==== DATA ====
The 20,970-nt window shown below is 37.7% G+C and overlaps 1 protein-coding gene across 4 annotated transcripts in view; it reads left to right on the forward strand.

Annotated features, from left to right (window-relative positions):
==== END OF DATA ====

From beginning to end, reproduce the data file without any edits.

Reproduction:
The 20,970-nt window shown below is 37.7% G+C and overlaps 1 protein-coding gene across 4 annotated transcripts in view; it reads left to right on the forward strand.

Annotated features, from left to right (window-relative positions):